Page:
Relations between an owners corporation and its manager often breakdown and become toxic as a result of disgruntlement over management fees charged and misunderstandings regarding the rights and obligations of the manager.
A management contract that clearly sets out the services are to be provided by the manager, the fees to be paid for those services and all the other rights and obligations of the manager minimises the risk that the relationship will become toxic.
1. Double dipping
Often the description of services to be provided by a manager in return for payment of an annual fee includes accounting and, preparation of records and documentation.
In some agreements those services are also included in a list of additional or special services to be paid for on an hourly or at some other rate.
For example, some contracts include “the keeping of proper accounts and the preparation of financial statements” as part of the annual fee services and then list BAS preparation or compilation of records for audit purposes as an additional or special service.
Many lot owners expect the services provided in relation to accounting will cover the preparation of BAS documents and the compiling of records for audit purposes.
2. Meetings and site visits
Many owners corporations expect the manager to attend committee meetings and that service to be covered by the annual fee.
However, in some contracts provision is only made for attendance at one committee meeting when committee meetings are sometimes held as often as monthly or quarterly.
Owners corporations also expect the manager to carry out regular site visits and that service to be covered by the annual fee. Many contracts, however, provide for a fee per visit.
The manager’s obligations to attend committee meetings and regarding site visits should be carefully considered and fully set out in the contract and, if appropriate, confirmed as covered by the annual fee.
3. Owners Corporation Certificates
Some contracts include, as an additional or special service, the preparation and provision of certificates under Section 151 of the Owners Corporations Act.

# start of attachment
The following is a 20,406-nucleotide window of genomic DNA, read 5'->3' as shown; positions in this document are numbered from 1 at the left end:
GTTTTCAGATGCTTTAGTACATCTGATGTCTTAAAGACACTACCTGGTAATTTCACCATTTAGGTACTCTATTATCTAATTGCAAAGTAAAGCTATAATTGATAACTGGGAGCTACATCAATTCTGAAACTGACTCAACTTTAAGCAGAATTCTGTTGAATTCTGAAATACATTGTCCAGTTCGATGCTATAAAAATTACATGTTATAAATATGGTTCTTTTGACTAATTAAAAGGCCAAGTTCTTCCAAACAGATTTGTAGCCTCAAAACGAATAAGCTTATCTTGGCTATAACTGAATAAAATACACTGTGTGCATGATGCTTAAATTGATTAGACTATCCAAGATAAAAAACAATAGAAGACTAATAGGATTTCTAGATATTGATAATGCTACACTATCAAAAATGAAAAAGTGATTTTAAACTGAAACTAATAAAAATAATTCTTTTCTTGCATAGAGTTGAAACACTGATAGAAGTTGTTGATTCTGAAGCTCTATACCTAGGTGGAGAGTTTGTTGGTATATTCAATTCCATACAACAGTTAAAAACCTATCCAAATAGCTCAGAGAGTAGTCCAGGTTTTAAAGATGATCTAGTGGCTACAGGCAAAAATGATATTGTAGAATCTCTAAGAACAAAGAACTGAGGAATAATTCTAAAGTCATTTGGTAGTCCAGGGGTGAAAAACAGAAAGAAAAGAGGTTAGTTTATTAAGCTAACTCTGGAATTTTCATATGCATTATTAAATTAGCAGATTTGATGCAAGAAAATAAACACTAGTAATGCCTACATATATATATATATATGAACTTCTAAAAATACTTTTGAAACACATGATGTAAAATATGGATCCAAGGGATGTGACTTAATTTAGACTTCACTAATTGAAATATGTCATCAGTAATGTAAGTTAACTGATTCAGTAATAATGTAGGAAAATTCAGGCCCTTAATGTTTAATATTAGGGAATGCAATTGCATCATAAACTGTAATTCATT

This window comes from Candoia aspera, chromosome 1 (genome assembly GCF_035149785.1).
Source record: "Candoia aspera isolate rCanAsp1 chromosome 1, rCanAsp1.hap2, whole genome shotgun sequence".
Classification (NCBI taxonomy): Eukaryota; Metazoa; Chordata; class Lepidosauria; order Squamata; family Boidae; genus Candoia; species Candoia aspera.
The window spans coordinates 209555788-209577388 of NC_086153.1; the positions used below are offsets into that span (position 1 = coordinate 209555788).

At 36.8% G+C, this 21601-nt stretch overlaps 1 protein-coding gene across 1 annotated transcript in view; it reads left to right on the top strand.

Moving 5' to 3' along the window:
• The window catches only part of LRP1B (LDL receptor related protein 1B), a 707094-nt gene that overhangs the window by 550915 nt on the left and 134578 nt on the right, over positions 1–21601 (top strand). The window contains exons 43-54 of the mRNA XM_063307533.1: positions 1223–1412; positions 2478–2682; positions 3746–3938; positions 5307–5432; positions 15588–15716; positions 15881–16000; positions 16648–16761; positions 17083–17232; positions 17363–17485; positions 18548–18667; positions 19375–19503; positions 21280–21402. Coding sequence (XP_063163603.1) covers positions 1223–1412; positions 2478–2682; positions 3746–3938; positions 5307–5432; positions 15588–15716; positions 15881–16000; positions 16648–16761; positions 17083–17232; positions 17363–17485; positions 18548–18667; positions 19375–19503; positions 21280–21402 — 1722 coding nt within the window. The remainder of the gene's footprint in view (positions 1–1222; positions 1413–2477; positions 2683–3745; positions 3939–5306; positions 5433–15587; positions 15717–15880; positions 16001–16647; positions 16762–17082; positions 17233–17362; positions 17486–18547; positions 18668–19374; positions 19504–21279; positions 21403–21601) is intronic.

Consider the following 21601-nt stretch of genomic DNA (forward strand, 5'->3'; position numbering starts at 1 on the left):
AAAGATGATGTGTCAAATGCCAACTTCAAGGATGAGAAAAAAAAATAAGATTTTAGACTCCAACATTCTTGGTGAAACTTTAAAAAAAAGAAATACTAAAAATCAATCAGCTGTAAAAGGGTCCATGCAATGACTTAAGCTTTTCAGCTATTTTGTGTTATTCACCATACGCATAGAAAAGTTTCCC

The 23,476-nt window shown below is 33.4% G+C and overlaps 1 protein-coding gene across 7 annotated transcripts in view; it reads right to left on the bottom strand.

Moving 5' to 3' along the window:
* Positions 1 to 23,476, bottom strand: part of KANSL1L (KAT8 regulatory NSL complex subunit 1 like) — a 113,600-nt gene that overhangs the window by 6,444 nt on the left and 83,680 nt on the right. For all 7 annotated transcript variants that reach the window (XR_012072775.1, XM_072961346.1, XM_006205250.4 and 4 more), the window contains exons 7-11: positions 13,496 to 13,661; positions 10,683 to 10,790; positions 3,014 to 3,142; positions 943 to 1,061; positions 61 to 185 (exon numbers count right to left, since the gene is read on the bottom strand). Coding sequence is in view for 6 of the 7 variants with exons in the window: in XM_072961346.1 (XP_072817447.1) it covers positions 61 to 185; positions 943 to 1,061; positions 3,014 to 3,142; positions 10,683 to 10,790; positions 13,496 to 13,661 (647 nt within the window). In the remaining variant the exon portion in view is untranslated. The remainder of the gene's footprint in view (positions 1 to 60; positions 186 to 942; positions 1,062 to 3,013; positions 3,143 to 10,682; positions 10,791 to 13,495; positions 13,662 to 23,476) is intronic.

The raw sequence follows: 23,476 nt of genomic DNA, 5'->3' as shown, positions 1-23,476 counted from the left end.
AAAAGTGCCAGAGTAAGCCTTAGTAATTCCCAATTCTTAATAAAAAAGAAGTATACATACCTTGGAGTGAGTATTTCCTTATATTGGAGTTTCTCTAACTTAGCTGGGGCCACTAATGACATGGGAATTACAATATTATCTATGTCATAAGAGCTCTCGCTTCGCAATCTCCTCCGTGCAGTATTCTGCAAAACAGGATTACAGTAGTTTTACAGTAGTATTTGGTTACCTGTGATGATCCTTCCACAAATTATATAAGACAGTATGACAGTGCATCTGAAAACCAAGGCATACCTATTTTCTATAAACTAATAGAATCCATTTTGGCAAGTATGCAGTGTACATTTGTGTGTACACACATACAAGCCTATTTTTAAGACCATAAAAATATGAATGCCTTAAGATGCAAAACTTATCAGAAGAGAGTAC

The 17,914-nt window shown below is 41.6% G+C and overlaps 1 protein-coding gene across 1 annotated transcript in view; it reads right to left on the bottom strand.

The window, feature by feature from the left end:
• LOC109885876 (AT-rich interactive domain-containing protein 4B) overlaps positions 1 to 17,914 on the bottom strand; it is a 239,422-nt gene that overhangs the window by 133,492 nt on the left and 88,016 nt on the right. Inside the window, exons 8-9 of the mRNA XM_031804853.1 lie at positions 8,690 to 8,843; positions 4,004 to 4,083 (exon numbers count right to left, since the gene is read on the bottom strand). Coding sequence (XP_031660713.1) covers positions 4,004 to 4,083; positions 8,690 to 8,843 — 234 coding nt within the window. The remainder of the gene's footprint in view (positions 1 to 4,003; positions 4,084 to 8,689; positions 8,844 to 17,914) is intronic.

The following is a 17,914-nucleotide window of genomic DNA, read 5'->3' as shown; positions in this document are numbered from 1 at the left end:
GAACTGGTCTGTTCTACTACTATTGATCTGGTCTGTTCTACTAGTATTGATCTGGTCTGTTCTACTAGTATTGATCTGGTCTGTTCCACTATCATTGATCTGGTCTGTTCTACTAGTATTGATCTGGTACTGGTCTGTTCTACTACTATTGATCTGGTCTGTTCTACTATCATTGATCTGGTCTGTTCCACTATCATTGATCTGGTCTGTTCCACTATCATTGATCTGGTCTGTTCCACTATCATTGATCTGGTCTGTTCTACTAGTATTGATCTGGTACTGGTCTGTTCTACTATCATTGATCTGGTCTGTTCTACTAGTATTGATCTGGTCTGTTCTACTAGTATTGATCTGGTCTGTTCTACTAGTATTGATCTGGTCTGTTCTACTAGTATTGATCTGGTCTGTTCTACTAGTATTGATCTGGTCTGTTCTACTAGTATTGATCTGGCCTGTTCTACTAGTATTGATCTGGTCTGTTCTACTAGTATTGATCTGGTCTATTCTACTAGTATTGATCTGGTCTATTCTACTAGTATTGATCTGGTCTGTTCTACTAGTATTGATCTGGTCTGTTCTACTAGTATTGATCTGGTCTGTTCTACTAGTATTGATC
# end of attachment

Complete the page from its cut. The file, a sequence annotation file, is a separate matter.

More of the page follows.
Section 151 requires an owners corporation to give a certificate setting out certain information to any person who applies for it, e.g. an owner or prospective buyer of a lot.
Under that Act an owners corporation can charge a prescribed fee to the applicant for that certificate.
The contract with the manager should clearly state that the manager is to prepare and supply those certificates on the owners corporation’s behalf. The contract should also state that for doing so the manager is to be paid a fee equivalent to the fee the owners corporation is permitted to charge the person who applies for the certificate.
4. The manager’s skill, qualifications and knowledge
An owners corporation should make sure that it is aware of the manager’s capabilities and qualifications and the capabilities and qualifications of all the manager’s relevant staff members.
A management contract should provide that if there is a change in a relevant staff member, the manager must give to the owners corporation for approval information regarding the capabilities and qualifications of the new person.
5. Transfer of the Management Contract
Many contracts oblige the owners corporation to accept a transfer of the management contract by the manager to a third party.
Sometimes the manager’s power to transfer is limited but often only insofar as the new manager must be a member of a professional organisation for owners corporation managers.
From the owners corporation’s point of view the contract should state that the manager must prove to the reasonable satisfaction of the owners corporation that the proposed new manager is acceptable as a manager before the manager is able to transfer its contract.
From a manager’s point of view transferability of a contract is critical otherwise the manager may not be able to sell its business.
Making sure that the transfer provisions in a management contract meet the reasonable requirements and concerns of both parties is very important to both parties but often overlooked.
Management Contract Review
A relationship between an owners corporation and its manager which becomes toxic is likely to result in both parties incurring considerable cost and expending considerable energy in resolving the relevant Issues.
Furthermore, the resolution of the issues often leaves one of the parties (or both of them) poorer and dissatisfied.
It is, accordingly, vital that before management contracts are entered into that they are carefully considered and reviewed to minimise the risk that the relationship will become toxic.
Owners corporations and managers should be aware that standard form contracts used without proper consideration or appropriate alteration will not, in our experience, cater for the reasonable and appropriate needs and requirements of both parties and could easily lead to a toxic relationship.
Note: This update is a guide only and is not intended to constitute legal advice.